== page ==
Taxpayers beware: IRS shares filing scams
With tax filing season in full swing, authorities are reminding the public to be on the lookout for scammers and offering up some tips to help keep them from becoming a victim.
“The ‘Dirty Dozen’ that the main office of the IRS puts out every year are pretty much the 12 most common scams and pitfalls that taxpayers need to be aware of,” Scott Schneider, spokesman with the Criminal Investigation Division of the Internal Revenue Service’s Tampa office, said on Thursday.
Some of the highlights of the 2015 Dirty Dozen include phone scams, phishing scams or attempts to gain personal information from people using fake IRS contacts or phone tax preparer schemes, identity theft and tax related fraud, return preparer fraud, refund fraud or ID theft, and inflated refund claims.
Phone scams top this year’s list because they have been a persistent and pervasive problem for many taxpayers for months. According to IRS officials, scammers are able to alter caller ID numbers to make it look like the IRS is calling. They use fake names and bogus IRS badge numbers to appear official.
Officials reported that these scammers typically leave “urgent” callback requests and even threaten police arrest, deportation, license revocation and other things. They often prey on the most vulnerable people, such as the elderly, newly arrived immigrants and those whose first language is not English.
“If someone calls unexpectedly claiming to be from the IRS with aggressive threats if you dont pay immediately, it’s a scam artist calling,” IRS Commissioner John Koskinen said. “The first IRS contact with taxpayers is usually through the mail. Taxpayers have rights – this is not how we do business.”
The Treasury Inspector General for Tax Administration has allegedly received reports of roughly 290,000 contacts since October 2013. It has become aware of nearly 3,000 victims who have paid over $14 million in total as a result of a scam, in which the scammers make unsolicited calls to people.
Often, the scammers demand that the targeted victims send them cash via prepaid debit cards.
“The IRS will never call you and demand payment without first mailing you a bill,” Schneider said.
He added that the IRS will never demand payment without giving the taxpayer an opportunity to question or appeal the amount and will never require that a specific payment method be used.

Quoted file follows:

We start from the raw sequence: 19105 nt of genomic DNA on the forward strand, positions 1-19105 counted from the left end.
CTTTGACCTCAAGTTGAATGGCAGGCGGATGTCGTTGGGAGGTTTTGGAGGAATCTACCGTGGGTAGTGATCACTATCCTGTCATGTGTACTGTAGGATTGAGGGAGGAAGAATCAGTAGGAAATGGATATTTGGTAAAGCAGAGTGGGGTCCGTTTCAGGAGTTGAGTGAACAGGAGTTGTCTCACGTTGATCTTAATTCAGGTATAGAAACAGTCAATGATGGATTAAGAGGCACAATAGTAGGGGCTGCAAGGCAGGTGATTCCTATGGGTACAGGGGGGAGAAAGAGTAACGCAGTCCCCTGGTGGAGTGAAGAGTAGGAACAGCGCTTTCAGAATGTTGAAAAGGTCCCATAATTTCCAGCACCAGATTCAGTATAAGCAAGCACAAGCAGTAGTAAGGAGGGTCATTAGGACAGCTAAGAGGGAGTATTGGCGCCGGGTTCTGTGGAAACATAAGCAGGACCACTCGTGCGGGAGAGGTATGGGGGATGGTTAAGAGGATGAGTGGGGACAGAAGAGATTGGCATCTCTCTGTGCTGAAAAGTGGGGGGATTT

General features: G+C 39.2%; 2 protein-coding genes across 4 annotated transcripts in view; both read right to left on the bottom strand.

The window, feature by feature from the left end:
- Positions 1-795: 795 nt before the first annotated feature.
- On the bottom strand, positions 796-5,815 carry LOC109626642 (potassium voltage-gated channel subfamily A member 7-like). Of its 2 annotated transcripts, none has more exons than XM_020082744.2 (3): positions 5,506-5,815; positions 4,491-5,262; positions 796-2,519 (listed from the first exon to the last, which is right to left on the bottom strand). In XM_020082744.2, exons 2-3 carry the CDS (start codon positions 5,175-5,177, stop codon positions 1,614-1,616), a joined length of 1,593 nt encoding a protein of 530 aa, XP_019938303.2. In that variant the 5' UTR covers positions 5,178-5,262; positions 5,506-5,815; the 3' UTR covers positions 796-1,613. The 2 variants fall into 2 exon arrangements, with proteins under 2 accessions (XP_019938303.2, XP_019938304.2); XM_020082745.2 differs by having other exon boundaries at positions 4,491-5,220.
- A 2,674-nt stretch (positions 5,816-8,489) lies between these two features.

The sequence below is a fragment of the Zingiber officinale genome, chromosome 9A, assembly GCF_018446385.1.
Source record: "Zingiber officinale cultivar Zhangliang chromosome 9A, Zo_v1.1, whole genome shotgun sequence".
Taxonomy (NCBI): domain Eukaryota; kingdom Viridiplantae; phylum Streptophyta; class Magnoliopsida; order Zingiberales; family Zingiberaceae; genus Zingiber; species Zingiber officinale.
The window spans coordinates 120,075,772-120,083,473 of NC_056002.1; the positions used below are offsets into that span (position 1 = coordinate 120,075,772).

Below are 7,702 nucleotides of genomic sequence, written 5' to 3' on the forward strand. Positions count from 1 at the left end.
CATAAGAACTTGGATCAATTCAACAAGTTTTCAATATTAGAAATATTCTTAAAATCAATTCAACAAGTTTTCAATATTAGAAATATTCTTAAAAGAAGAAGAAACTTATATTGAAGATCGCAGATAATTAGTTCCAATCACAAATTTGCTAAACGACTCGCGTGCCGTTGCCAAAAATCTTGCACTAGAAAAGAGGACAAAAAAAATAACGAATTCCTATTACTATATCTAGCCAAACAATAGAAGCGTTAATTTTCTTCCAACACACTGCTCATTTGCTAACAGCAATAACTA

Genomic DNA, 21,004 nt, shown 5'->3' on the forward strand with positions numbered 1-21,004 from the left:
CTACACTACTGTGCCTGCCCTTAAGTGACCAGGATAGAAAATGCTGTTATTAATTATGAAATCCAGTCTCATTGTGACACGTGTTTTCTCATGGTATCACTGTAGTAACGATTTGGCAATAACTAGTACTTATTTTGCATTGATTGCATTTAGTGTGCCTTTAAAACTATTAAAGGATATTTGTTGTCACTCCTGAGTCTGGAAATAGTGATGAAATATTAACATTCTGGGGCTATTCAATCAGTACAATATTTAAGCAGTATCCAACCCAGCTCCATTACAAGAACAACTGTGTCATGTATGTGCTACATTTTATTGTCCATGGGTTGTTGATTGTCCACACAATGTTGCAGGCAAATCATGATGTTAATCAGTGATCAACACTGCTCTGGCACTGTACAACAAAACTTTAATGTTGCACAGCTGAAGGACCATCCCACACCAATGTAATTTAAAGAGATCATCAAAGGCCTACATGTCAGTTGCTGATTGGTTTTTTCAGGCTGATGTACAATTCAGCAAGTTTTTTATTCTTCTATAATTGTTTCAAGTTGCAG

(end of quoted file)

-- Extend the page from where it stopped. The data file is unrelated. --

“They will never ask for a credit or debit card number,” Schneider said.
If you get a phone call from someone claiming to be from the IRS and asking for money:
n If you know you owe taxes or think you might owe taxes, call the IRS at (800) 829-1040. IRS workers can help with any payment issue.
n If you know you do not own taxes or have no reason to believe you do, report the incident to the Treasury Inspector General for Tax Administration at (800) 366-4484 or online: www.tigta.gov.
“If there is no reason to believe that you own money, then you can actually report these,” he said.
For those who have been a phone scam victim, contact the Federal Trade Commission online at: www.ftc.gov and use the “FTC Complaint Assistant.” Add “IRS Telephone Scam” to the complaint.
“If you believe that you are the victim of identity theft, contact the IRS to obtain an ID theft pin number,” Schneider said.
Officials also recommended that taxpayers utilize a proper tax professional.
“If you don’t do your own tax returns, you want to choose the right preparer,” he said.
They should have a preparer tax ID number, employ professional agents at the office with industry associations and be able provide information on their tax preparation fees and services upfront.
For more tips and information, visit the IRS online at: www.irs.gov.
There is an IRS Taxpayer Assistance Center at 4210 Metro Parkway in Fort Myers. It is open Monday to Friday from 8:30 a.m. to 4:40 p.m.; no appointment is necessary. The number is (239) 938-760.